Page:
To access “Gran Class” seating, passengers must purchase a basic fare ticket, a super express ticket, and an additional “Gran Class” ticket.

How to Purchase Shinkansen Tickets in Japan

Online Reservations and Ticket Purchase on JR Official Websites

You can make online reservations and purchase Shinkansen tickets through dedicated Shinkansen ticket websites on various JR company’s official websites. When you purchase tickets online, you might sometimes find exclusive discounts on Shinkansen tickets.

Here are the websites for JR companies:

Purchase Tickets at JR Stations

Purchase at JR Station Counters

The most straightforward method of purchasing Shinkansen tickets is to buy them at manned counters located within train stations.

At larger JR stations, you can locate the ticket counter, known as “きっぷうりば” (kippu-uriba), or the “みどりの窓口” (Midori no Madoguchi), which is the green window. Simply inform the staff of your destination and travel date, and they will assist you in selecting suitable train options. Even if you’re not fluent in Japanese, you can communicate by pointing to the word “新幹線” (Shinkansen) and indicating your destination. Some stations have multilingual staff who can assist you in various languages.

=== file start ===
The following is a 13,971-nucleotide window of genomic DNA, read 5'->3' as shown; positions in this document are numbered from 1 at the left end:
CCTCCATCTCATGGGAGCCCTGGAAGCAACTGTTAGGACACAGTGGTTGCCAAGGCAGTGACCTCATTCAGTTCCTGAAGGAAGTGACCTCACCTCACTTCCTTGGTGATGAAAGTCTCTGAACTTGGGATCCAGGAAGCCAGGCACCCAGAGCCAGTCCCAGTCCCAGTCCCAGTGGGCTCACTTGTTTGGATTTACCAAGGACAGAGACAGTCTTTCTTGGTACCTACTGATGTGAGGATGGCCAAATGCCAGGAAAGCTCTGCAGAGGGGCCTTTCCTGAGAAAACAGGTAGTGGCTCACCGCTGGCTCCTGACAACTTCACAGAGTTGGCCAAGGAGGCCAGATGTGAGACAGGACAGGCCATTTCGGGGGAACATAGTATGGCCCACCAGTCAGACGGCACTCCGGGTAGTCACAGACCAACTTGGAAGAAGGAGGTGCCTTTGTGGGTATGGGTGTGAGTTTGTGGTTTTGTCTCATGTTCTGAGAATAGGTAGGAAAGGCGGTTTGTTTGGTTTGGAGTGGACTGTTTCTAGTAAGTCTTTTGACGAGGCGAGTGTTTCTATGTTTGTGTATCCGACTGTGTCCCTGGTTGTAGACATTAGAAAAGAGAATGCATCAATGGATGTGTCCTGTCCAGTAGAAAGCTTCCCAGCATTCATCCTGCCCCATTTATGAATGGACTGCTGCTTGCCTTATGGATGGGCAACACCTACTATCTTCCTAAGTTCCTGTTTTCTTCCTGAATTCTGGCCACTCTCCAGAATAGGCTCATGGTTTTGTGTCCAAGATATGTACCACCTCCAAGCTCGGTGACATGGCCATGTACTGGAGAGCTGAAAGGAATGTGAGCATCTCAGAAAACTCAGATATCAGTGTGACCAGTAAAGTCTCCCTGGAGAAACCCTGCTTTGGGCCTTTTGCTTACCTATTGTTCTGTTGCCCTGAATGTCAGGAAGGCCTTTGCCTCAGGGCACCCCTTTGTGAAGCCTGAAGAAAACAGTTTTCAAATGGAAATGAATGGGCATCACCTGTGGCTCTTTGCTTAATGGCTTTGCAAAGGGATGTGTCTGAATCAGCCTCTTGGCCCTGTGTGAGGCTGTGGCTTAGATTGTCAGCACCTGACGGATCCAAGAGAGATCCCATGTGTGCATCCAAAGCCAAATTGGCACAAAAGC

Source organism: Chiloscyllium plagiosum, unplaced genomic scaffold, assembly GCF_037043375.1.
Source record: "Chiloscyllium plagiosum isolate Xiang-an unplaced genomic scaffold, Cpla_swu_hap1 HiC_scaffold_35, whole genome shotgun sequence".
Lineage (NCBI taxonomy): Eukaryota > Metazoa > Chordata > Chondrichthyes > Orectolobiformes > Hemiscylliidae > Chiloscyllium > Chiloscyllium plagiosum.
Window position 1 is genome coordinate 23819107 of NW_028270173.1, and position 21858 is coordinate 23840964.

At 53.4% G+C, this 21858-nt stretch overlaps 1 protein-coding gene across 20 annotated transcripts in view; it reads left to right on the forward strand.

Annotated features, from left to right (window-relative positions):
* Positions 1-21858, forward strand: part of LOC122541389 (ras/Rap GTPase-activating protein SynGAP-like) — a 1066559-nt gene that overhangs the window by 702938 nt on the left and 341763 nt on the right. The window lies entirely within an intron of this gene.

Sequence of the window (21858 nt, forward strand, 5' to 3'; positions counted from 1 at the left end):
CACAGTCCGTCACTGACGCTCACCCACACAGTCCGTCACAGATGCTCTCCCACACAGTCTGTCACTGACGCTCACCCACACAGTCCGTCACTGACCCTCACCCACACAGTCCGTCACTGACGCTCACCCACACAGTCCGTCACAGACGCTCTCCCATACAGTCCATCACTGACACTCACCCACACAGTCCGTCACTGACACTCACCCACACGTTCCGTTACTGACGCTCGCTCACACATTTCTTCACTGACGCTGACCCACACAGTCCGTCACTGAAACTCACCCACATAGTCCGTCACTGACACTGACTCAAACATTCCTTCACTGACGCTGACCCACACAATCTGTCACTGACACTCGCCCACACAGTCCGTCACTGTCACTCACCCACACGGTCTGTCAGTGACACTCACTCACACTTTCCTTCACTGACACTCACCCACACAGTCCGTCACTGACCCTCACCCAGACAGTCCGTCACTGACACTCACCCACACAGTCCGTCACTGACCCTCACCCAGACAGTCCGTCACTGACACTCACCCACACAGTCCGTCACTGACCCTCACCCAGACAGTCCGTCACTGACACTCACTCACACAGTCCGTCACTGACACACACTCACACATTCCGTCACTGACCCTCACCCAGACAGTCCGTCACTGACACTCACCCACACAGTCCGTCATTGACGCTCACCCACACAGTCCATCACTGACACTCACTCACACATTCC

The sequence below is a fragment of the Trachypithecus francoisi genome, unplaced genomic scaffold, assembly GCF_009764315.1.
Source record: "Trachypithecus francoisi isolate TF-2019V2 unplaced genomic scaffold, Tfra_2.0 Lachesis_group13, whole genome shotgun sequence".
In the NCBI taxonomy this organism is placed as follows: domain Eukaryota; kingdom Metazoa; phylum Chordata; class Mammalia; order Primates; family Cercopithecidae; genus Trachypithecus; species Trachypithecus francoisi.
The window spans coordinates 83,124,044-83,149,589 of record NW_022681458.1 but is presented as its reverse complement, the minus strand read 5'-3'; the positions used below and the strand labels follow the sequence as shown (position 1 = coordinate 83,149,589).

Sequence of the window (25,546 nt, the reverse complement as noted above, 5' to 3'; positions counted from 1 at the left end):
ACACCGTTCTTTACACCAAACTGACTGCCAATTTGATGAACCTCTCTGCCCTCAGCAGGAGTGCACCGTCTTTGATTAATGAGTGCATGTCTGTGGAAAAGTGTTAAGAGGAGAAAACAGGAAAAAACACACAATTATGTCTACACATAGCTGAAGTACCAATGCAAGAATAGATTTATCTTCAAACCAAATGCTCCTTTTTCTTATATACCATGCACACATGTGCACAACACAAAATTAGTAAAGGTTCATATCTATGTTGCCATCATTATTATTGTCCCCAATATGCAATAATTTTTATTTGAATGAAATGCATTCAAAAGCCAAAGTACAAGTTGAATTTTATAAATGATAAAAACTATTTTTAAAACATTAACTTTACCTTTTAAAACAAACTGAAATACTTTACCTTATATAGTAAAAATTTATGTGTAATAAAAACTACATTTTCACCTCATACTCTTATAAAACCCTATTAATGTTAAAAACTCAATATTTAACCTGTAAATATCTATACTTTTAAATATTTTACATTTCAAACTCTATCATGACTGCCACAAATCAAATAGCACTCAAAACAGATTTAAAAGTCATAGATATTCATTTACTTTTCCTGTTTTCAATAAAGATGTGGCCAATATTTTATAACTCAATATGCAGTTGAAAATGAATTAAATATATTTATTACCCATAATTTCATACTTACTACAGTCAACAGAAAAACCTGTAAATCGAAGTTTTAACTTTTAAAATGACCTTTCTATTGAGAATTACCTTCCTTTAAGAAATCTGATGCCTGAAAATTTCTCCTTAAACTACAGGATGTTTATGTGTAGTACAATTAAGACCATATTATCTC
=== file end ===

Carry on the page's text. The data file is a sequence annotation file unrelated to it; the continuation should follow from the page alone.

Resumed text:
When purchasing tickets at manned counters, you can make payment using Japanese yen in cash or credit cards. If you’re unfamiliar with online reservations, automated ticket machines, or the specific ticketing process for the Shinkansen, it’s advisable to utilize the manned counters. This approach minimizes potential difficulties you may encounter.

Purchase at JR Station Ticket Vending Machines

At major JR stations, you can find dedicated ticket vending machines for purchasing Shinkansen tickets. These machines are usually located near the counters or alongside ticket machines for regular train services.

Tickets and Shinkansen Special Tickets

A ‘乗車券’ (Joshaken), or boarding ticket, covers the basic fare for your journey, while a ‘新幹線特急券’ (Shinkansen tokkyu ken/Shinkansen special ticket) is an additional charge specifically for riding the Shinkansen. In essence, when traveling on the Shinkansen, you are required to pay both the ‘basic fare’ and the ‘Shinkansen special fee.’

Similar to regular train travel, riding the Shinkansen entails paying a ‘basic fare’ determined by the distance traveled. This concept remains consistent for Shinkansen journeys.

What distinguishes the Shinkansen from regular trains is its notably higher speed and enhanced onboard services. To account for these additional features, passengers must pay an extra fee known as the ‘Shinkansen special fee.’